Unity of the Spirit

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Daily Reformation, Ephesians 4:1-3

From the Reformer

Zwingli was scarcely two months younger than Luther, who survived him fifteen years. Both were educated and ordained in the Roman Church, and became innocently and providentially reformers of that Church. Both were men of strong mind, heroic character, fervent piety, and commanding influence over the people. Both were good scholars, great divines, and fond of poetry and music. Both labored independently for the same great cause of evangelical Protestantism—the one on a smaller, the other on a larger field. But their endowment, training, and conversion were different. Zwingli had less prejudice, more practical common-sense, clear discrimination, sober judgment, self-control, courtesy, and polish—Luther more productive genius, poetic imagination, overpowering eloquence, mystic; depth, fire, and passion; and was in every way a richer and stronger, though rougher and wilder nature. Zwingli’s eyes were opened by the reading of the Greek Testament, which he carefully copied with his own hand, and the humanistic learning of his friend Erasmus; while Luther passed through the ascetic struggles of monastic life, till he found peace of conscience in the doctrine of justification by faith alone. Zwingli broke more rapidly and more radically with the Roman Church than Luther. He boldly abolished all doctrines and usages not taught in the Scriptures; Luther piously retained what was not clearly forbidden. He aimed at a reformation of government and discipline as well as theology; Luther confined himself to such changes as were directly connected with doctrine. He was a Swiss and a republican; Luther, a German and a monarchist. He was a statesman as well as a theologian; Luther kept aloof from all political complications, and preached the doctrine of passive obedience to established authority. They met but once in this world, and then as antagonists, at Marburg, two years before Zwingli’s death. They could not but respect each other personally, though Luther approached the Swiss with the strongest prejudice, looking upon him as a fanatic and semi-infidel. They came to an agreement on every article of faith except the real presence in the Eucharist. Zwingli proposed, with tears, peace and union, notwithstanding this difference, but Luther refused the hand of Christian fellowship, because he made doctrinal agreement the boundary-line of brotherhood.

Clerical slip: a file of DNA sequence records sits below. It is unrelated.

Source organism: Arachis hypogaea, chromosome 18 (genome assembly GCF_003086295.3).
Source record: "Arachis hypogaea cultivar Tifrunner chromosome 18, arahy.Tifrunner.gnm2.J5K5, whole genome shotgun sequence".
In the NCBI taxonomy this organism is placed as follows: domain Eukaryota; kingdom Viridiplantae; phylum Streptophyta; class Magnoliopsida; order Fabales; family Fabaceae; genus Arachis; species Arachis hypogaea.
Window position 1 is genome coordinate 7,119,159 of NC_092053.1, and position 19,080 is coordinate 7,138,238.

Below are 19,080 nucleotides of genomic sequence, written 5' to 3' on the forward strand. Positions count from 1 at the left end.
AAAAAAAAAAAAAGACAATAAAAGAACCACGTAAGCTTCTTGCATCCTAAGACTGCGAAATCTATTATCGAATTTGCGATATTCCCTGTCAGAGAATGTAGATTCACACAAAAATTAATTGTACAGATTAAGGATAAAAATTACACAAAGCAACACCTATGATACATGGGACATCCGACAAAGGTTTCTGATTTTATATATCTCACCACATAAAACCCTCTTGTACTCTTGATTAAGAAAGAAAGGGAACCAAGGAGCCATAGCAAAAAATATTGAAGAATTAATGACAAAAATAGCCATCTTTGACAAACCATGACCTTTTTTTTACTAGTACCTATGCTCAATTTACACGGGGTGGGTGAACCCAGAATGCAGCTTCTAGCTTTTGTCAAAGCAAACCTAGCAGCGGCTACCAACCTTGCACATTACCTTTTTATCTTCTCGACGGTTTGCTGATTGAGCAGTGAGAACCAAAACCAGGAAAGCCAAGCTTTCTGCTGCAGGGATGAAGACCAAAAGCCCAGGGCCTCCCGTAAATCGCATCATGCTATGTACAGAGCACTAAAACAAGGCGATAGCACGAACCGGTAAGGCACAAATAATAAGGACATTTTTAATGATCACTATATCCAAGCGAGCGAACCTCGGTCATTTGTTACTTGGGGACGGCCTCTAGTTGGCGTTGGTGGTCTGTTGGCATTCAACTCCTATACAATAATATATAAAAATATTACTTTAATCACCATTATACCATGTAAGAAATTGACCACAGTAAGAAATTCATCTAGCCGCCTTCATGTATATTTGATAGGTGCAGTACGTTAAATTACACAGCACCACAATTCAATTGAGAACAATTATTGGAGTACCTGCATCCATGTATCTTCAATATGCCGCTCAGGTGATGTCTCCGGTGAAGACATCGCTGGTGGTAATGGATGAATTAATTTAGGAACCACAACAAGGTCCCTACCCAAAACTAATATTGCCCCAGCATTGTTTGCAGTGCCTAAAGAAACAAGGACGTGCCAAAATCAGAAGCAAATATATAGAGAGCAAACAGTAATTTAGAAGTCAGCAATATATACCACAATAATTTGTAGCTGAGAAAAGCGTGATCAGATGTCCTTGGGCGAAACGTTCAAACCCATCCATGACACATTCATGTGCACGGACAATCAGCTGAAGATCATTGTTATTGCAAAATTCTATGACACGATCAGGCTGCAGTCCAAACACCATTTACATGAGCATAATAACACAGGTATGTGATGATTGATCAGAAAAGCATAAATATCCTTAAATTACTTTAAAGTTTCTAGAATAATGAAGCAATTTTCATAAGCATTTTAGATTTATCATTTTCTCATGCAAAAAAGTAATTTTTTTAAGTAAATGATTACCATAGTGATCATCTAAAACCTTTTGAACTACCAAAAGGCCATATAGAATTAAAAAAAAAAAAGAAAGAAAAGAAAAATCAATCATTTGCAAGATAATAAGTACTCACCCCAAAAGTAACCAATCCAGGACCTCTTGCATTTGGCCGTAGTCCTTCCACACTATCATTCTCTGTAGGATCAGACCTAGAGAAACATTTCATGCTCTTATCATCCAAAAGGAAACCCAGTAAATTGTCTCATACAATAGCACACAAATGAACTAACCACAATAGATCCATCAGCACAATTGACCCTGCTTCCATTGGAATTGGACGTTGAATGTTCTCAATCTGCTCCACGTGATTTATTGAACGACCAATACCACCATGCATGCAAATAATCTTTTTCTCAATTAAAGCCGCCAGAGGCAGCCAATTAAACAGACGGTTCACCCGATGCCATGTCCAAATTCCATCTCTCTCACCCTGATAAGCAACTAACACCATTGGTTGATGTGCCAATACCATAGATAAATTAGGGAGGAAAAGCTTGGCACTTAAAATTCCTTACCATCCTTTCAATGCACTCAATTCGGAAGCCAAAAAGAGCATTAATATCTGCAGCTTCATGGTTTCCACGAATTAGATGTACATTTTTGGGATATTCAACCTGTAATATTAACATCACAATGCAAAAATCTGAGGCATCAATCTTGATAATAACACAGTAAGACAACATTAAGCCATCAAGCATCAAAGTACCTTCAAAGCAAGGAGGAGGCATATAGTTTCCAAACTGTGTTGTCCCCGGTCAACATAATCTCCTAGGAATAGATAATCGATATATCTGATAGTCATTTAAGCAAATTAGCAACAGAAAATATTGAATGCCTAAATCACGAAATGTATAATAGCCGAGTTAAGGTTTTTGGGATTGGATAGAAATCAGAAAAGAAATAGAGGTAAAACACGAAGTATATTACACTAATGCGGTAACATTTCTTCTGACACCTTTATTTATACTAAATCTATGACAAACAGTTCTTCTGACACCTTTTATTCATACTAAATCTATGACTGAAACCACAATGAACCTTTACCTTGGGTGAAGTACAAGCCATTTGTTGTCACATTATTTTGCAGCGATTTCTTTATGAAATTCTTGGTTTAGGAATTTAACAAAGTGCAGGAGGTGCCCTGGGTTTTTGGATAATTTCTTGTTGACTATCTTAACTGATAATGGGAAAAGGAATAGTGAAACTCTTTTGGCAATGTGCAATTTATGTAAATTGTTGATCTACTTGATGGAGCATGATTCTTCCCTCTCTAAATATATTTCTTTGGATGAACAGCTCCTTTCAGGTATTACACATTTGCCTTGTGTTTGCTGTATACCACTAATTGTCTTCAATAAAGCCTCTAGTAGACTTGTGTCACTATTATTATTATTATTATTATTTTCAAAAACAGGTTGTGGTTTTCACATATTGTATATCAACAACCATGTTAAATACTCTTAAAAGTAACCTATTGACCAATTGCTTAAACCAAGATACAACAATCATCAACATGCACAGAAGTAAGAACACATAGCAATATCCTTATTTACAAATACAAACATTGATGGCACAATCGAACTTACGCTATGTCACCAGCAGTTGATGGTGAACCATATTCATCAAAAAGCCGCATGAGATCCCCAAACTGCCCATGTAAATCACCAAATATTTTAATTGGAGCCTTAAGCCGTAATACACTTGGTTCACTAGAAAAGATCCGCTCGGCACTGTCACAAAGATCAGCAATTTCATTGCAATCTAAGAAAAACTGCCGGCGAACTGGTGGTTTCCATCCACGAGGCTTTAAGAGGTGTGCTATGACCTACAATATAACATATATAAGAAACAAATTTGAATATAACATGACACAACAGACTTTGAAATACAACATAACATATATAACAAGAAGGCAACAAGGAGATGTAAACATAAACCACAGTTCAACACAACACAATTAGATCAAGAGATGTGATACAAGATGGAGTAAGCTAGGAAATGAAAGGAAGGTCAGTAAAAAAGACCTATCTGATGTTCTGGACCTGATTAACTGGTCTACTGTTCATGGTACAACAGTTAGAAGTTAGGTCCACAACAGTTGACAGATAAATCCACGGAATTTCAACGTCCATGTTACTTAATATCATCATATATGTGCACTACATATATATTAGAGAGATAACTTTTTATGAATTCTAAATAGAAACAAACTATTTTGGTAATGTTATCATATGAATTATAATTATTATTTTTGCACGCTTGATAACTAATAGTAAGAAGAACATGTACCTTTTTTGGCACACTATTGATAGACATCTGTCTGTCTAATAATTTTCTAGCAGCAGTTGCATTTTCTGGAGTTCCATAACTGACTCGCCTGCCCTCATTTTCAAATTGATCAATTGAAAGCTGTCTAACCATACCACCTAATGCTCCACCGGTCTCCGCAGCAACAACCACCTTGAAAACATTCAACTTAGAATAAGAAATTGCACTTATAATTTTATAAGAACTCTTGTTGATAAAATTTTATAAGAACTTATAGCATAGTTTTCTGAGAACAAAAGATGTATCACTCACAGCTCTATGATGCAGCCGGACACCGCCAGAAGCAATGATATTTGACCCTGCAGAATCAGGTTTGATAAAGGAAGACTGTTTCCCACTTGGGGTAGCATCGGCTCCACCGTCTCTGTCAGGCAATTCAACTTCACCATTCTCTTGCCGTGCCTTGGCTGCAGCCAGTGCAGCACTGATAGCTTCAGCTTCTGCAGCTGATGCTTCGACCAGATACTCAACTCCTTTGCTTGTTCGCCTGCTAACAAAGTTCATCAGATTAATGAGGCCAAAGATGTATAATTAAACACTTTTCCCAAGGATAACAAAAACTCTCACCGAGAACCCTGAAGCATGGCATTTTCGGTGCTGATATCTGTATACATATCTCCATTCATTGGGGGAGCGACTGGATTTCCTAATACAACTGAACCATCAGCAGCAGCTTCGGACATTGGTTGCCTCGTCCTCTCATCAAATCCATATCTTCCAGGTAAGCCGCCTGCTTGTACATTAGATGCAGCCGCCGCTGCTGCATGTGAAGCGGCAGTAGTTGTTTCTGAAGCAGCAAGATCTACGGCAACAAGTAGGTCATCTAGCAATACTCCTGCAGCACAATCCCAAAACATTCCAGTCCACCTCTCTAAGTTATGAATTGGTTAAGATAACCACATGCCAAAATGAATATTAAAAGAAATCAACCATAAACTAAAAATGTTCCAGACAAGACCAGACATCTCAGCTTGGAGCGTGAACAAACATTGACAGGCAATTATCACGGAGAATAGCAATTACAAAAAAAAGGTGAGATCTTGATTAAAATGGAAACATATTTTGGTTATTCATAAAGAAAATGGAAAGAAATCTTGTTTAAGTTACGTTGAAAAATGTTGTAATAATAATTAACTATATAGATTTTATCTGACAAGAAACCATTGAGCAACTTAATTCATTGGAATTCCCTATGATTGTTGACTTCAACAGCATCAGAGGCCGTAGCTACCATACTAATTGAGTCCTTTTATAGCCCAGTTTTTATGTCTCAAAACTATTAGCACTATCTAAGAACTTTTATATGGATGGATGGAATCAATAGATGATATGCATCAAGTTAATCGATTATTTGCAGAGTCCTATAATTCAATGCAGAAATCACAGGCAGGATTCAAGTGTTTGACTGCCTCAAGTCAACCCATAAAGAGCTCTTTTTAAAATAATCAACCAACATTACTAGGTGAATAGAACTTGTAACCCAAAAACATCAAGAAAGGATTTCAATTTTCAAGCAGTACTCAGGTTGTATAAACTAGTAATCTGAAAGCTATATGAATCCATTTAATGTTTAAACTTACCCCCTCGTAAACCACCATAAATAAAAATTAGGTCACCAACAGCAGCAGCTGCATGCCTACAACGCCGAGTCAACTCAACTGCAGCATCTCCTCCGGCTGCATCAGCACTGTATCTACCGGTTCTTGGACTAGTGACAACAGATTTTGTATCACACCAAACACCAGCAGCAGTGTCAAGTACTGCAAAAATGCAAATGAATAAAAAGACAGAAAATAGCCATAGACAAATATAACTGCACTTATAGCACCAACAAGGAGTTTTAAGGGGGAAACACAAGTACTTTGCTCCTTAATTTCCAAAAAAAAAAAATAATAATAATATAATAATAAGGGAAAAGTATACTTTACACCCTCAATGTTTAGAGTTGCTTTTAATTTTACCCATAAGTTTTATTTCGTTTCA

—Philip Schaff, Creeds of Cristendom

Pulling It Together

“And I just may not come back to church anymore!” Feelings of resentment and rejection and jealousy abound in the church. Beyond that there are doctrinal differences, as well as matters of practice that divide congregations. If that will not makes enemies of the Friends of Jesus then the color of the new sanctuary carpet will suffice. There is only one cure for this Church disease and it is not agreement on doctrine or trying harder. The cure for every relational malady is Jesus. When he is more important than self and when one truly prays, “Thy will be done,” then and only then can every effort be made to bear with one another in love, to “agree in the Lord (Phil 4:2), and “to keep the unity of the Spirit in the bond of peace.”

© Mark E. Ryman, Daily Reformation: Devotions with the Reformers

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